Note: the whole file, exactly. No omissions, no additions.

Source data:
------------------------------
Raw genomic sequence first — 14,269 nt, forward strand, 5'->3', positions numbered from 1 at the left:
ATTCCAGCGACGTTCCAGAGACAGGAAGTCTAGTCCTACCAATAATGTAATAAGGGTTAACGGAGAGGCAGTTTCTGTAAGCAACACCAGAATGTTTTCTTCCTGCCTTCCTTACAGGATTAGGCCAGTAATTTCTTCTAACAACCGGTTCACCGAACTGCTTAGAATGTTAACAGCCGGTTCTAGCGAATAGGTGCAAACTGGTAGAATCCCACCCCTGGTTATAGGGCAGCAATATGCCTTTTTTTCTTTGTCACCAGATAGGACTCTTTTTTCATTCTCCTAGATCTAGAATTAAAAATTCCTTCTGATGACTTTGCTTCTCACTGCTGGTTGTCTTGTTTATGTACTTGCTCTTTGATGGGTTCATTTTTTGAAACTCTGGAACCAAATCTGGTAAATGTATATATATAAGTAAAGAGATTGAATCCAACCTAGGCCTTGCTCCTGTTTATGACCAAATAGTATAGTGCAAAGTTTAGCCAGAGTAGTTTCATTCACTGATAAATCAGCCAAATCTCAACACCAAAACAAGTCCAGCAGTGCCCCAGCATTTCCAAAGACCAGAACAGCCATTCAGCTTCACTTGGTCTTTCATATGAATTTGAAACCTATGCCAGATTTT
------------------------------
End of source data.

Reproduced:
Raw genomic sequence first — 14,269 nt, forward strand, 5'->3', positions numbered from 1 at the left:
ATTCCAGCGACGTTCCAGAGACAGGAAGTCTAGTCCTACCAATAATGTAATAAGGGTTAACGGAGAGGCAGTTTCTGTAAGCAACACCAGAATGTTTTCTTCCTGCCTTCCTTACAGGATTAGGCCAGTAATTTCTTCTAACAACCGGTTCACCGAACTGCTTAGAATGTTAACAGCCGGTTCTAGCGAATAGGTGCAAACTGGTAGAATCCCACCCCTGGTTATAGGGCAGCAATATGCCTTTTTTTCTTTGTCACCAGATAGGACTCTTTTTTCATTCTCCTAGATCTAGAATTAAAAATTCCTTCTGATGACTTTGCTTCTCACTGCTGGTTGTCTTGTTTATGTACTTGCTCTTTGATGGGTTCATTTTTTGAAACTCTGGAACCAAATCTGGTAAATGTATATATATAAGTAAAGAGATTGAATCCAACCTAGGCCTTGCTCCTGTTTATGACCAAATAGTATAGTGCAAAGTTTAGCCAGAGTAGTTTCATTCACTGATAAATCAGCCAAATCTCAACACCAAAACAAGTCCAGCAGTGCCCCAGCATTTCCAAAGACCAGAACAGCCATTCAGCTTCACTTGGTCTTTCATATGAATTTGAAACCTATGCCAGATTTT